Free silver was a major economic policy issue in the United States in the late 19th-century. Its advocates were in favor of an expansionary monetary policy featuring the unlimited coinage of silver into money on-demand, as opposed to strict adherence to the more carefully fixed money supply implicit in the gold standard. Free silver became increasingly associated with populism, unions, and the fight of ordinary Americans against the bankers and monopolists, and the robber barons of the Gilded Age capitalism era and was referred to as the "People's Money."
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Supporters of an important place for silver in a bimetallic money system making use of both silver and gold, called "Silverites", sought coinage of silver dollars at a fixed weight ratio of 16-to-1 against dollar coins made of gold. Because the actual price ratio of the two metals was substantially higher in favor of gold at the time, most economists warned that the less valuable silver coinage would drive the more valuable gold out of circulation.
While all agreed that an expanded money supply would inevitably inflate prices, the issue was whether this inflation would be beneficial or not. The issue peaked from 1893 to 1896, when the economy was suffering from a severe depression characterized by falling prices (deflation), high unemployment in industrial areas, and severe distress for farmers. It is the 11th largest decline in U.S. stock market history.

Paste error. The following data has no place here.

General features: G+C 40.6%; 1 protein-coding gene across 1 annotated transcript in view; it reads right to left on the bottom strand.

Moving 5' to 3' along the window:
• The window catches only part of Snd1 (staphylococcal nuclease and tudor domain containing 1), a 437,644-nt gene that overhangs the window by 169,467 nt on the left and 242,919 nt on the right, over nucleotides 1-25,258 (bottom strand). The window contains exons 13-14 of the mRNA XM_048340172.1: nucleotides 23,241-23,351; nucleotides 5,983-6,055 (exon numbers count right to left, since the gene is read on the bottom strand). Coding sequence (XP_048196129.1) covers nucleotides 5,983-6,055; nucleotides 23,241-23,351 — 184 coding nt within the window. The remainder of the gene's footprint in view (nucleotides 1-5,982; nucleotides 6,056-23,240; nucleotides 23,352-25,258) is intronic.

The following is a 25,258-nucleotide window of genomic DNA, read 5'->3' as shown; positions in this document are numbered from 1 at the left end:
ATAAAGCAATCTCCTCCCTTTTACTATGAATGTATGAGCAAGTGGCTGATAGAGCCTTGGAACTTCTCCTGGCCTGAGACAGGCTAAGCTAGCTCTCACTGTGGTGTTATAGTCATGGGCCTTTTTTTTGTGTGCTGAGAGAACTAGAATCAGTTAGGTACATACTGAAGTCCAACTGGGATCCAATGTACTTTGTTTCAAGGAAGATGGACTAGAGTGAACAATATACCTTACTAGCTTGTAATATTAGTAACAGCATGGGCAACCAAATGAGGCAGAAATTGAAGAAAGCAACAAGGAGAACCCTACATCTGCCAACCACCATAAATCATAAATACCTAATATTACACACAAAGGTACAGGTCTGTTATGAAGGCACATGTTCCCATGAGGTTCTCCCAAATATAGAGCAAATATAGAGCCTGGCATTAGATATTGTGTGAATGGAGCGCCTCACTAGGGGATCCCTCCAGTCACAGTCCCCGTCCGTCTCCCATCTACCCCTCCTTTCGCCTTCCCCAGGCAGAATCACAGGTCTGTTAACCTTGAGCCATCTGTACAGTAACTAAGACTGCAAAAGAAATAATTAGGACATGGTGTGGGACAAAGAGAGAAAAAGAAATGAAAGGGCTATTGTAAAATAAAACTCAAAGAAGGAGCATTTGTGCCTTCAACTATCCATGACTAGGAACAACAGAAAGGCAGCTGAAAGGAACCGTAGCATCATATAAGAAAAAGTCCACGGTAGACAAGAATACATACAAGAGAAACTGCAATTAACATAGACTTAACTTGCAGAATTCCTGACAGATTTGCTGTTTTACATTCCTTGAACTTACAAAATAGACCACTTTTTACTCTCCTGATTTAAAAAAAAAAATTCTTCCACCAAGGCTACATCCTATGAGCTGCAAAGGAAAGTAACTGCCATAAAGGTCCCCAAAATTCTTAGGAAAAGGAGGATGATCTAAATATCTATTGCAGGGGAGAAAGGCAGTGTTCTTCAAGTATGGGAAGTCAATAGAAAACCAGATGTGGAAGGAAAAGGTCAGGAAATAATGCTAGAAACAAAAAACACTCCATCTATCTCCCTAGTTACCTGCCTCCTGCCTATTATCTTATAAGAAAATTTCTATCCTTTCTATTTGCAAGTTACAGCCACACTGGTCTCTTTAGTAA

The "free silver" debate pitted the pro-gold financial establishment of the Northeast, along with railroads, factories, and businessmen, who were creditors deriving benefit from deflation and repayment of loans with valuable gold dollars, against farmers who would benefit from higher prices for their crops and an easing of credit burdens. Free silver was especially popular among farmers in the Wheat Belt (the western Midwest) and the Cotton Belt (the Deep South), as well as silver miners in the West. It had little support among farmers in the Northeast and the Corn Belt (the eastern Midwest).
Free silver was the central issue for Democrats in the presidential elections of 1896 and 1900, under the leadership of William Jennings Bryan, famed for his Cross of Gold speech in favor of free silver. The Populists also endorsed Bryan and free silver in 1896, which marked the effective end of their independence. In major elections, free silver was consistently defeated, and after 1896 the nation moved to the gold standard.
The debate over silver lasted from the passage of the Fourth Coinage Act in 1873, which demonetized silver and was called the "Crime of '73" by opponents, until 1963, when the Silver Purchase Act of 1934, which allowed the U.S. President and U.S Department of Treasury to regulate U.S silver, was completely repealed by Public Law 88-36.